Anne Balay has become an advocate for LGBT steelworkers, which is interesting since she's never worked in a steel mill.
Balay did however work in Gary, Indiana, previously as an instructor at Indiana University Northwest. She said the proximity to the steel mills as well as a background in blue-collar work led to her searching out LGBT steelworkers to find out what their day-to-day life is like in the mills.
"I used to be a car mechanic so I knew what it was like to be a gay woman in a predominantly male, dirty industrial occupation," Balay said. "I wondered 'what is it like out in the mills, is it similar, how?' I was curious."
She said her initial research on the subject turned up nothing, which made her even more determined to pursue the topic.
What Balay found as she spoke to LGBT steelworkers was a strong anti-gay sentiment predominating the mills and a fear of speaking up about anti-gay harassment.
She detailed the accounts of the steelworkers she spoke with in her 2014 book, Steel Closets: Voices of Gay, Lesbian and Transgender Steelworkers.
"I think they [the United Steelworkers] were kind of embarrassed by what the book said," Balay explained. "But instead of trying to defend themselves and entrench their position, which is what I expected … they contacted me and said we realize we have a problem, can you help us? That was a move that completely surprised me."
As a result, in August during the United Steelworkers Constitutional Convention the organization made two important changes aimed at bettering the work environment for LGBT workers.
Through an amendment to the international constitution, gender identity was added to the categories of protected people, which had already included sexual orientation.
"That matters because trans people experience the most egregious discrimination and physical danger at work," Balay said.
Additionally, a civil-rights resolution was passed to include conversations about LGBT protections as part of local contract negotiation requirements.
There was one more improvement taken up at the Constitutional Convention that didn't pass.
"The third thing was getting somebody trained in each district who will confidentially take complaints or questions from people who have run into something at work and they want to know whether it's protected or how," Balay explained. "That part didn't get passed. It got raised as something they are going to try and figure out."
Balay said having a contact person for LGBT individuals to go to and whom they feel safe confiding in is still important to creating a safe environment for LGBT workers and a step that needs to be taken.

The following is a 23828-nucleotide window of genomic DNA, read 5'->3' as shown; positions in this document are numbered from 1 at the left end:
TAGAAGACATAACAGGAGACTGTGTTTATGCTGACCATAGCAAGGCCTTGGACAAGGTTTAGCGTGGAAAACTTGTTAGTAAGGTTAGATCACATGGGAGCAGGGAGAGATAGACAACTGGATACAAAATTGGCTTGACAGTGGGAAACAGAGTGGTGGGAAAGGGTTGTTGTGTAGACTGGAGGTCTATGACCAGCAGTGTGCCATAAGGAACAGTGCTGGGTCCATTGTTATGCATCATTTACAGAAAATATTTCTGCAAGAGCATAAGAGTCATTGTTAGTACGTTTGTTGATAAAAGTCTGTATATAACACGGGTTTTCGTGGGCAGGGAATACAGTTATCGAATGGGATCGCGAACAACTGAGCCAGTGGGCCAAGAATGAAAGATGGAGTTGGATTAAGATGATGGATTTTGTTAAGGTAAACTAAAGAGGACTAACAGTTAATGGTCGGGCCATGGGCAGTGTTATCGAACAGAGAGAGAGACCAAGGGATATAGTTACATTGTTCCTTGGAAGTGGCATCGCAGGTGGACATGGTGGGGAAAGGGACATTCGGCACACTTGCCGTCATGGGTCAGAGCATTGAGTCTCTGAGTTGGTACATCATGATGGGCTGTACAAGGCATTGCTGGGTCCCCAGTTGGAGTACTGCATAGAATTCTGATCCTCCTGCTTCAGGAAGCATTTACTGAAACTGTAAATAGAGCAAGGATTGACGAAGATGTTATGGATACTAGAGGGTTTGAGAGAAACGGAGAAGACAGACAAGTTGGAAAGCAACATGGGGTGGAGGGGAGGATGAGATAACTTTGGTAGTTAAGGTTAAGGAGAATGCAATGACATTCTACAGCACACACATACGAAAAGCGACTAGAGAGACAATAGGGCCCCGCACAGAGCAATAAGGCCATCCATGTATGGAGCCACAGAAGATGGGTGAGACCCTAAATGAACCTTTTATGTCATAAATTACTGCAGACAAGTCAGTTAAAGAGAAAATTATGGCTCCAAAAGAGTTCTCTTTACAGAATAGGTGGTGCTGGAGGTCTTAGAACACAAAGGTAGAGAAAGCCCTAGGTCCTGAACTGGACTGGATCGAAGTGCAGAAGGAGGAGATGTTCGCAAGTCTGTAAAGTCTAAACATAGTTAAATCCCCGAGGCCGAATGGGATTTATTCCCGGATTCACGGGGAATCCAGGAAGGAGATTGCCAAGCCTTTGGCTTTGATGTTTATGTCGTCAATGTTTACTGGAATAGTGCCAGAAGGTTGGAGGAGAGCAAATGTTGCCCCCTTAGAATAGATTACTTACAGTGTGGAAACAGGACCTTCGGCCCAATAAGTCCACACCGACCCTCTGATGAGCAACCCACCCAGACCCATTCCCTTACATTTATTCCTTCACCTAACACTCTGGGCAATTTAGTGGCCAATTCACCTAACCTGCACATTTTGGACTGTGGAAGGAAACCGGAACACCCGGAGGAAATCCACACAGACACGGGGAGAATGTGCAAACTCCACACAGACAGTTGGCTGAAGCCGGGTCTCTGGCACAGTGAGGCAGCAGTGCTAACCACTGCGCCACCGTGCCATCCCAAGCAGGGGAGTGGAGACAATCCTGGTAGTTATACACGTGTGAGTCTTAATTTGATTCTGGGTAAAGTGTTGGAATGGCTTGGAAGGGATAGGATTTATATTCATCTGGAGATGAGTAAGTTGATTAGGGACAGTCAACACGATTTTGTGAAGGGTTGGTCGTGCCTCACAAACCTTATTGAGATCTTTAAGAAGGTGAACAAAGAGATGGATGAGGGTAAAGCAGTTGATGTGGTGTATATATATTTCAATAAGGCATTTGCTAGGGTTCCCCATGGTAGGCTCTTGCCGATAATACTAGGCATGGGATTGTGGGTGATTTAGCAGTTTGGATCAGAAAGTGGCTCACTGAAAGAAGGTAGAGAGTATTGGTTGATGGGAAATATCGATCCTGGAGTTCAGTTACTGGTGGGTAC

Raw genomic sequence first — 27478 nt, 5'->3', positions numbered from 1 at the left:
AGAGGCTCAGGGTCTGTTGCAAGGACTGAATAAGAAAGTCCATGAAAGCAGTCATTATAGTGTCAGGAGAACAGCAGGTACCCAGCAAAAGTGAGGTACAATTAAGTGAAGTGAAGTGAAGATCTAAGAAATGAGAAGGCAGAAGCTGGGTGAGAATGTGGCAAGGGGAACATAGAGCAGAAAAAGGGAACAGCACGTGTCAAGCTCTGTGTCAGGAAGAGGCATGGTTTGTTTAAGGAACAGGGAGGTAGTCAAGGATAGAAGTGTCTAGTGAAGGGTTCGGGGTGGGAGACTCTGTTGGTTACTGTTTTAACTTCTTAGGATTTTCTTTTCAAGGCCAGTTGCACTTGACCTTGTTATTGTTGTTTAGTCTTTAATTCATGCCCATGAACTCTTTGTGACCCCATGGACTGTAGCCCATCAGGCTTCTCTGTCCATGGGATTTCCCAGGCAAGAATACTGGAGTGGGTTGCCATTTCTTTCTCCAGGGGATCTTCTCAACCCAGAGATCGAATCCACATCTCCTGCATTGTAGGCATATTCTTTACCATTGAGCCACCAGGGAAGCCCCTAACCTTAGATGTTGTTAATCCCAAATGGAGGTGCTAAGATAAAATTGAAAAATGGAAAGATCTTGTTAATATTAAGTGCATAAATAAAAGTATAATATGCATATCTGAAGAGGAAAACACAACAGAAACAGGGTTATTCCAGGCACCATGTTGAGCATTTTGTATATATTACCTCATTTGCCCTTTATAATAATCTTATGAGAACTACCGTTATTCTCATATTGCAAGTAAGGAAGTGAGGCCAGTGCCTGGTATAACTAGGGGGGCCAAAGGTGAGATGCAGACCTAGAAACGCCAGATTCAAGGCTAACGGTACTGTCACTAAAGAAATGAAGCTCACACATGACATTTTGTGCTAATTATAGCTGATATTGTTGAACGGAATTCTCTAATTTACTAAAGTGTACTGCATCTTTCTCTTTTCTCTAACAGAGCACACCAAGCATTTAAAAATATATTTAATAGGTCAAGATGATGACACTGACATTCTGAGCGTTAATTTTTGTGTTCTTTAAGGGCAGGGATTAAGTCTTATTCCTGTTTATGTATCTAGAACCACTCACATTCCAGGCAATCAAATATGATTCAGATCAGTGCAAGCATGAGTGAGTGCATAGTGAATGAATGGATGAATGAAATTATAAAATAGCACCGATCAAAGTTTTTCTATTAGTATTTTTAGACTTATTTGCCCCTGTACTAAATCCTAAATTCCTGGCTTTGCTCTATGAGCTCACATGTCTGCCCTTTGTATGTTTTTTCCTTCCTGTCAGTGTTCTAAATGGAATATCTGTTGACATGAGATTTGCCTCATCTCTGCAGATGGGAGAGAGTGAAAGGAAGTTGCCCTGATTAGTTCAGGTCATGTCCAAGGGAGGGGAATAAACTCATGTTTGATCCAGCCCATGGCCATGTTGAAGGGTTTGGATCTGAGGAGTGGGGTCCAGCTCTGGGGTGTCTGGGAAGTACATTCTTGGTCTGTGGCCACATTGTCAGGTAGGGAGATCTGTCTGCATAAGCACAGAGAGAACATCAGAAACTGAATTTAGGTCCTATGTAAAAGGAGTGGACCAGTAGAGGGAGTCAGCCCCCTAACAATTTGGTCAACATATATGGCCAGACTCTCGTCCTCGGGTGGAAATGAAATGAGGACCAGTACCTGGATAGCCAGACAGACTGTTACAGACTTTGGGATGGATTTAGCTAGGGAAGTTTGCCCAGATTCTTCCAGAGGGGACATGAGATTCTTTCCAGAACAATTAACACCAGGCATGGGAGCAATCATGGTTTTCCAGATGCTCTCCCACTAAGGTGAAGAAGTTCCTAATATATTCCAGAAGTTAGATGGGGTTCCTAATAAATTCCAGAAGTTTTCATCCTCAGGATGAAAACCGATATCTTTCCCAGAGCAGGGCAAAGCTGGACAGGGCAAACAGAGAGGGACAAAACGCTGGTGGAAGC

Overall, though, she thinks the amendment and resolution were good steps and are already having positive implications for some steel mill workers.
"In my opinion, it makes a difference instantly that the union president publicly and visibly identified this as a problem," she said.
"Ever since then people contact me constantly and say my work place is different, I feel less invisible, I want to run for office, I want to build on this. So there is a change in culture in the various workplaces that the USW organizes."
Still, Balay noted there is a long way to go before all steelworkers really feel safe being themselves at work.
She noted a presentation she gave at the College of William and Mary recently that was attended by several USW members who work at a nearby shipyard who still advised colleagues not to come out.
"To hear them just report that is still going on and that it creates an intense climate of fear and therefore an intense climate of hiding, that is still happening."
That exchange made it clear to Balay there is still a conflicting sense of safety, and improvements must continue as well as enforcement.
"There is space now to come out and protection, but to what extent does that affect the work culture?" she asked. "It's going to take time."
She said education would be a key element in changing the work culture so anti-gay comments are no longer considered acceptable.
"What we would need to think about is how to get people educated about how that feels and how that creates a climate of fear for everybody," she said. "In the case of the steel mills, the climate of fear is a bad place to work because it's such a dangerous location. What all steelworkers need to learn is that they would be safer if everybody wasn't scared."
She said an interesting comparison would be to look at the military and its repeal of "Don't Ask, Don't Tell ( DADT )."
"Has anybody studied how the climate has changed in the military since DADT collapsed?" she asked. "If we did that then we would know when you change the policy from above how long does it take? What happens? Does somebody need to be paying attention to and monitoring what goes on?"
Balay was careful to note it is not just blue-collar or masculine-dominated professions where anti-gay discrimination and work environments prevail.
"You are right to point out this is a hyper-masculine workplace that may permit more of that, it may permit more of it overtly, but it's not something that in any way has been addressed in workplace cultures," she said. "I didn't get tenure at my university and … it had everything to do with me being an out queer person on campus, and that is a university. It's way more common than you think."
Balay is currently promoting her book. She has also started research on the world of queer truck driving for her next project. She's spent time working as an over-the-road driver to get an understanding of the profession and will return to that line of work following the holidays.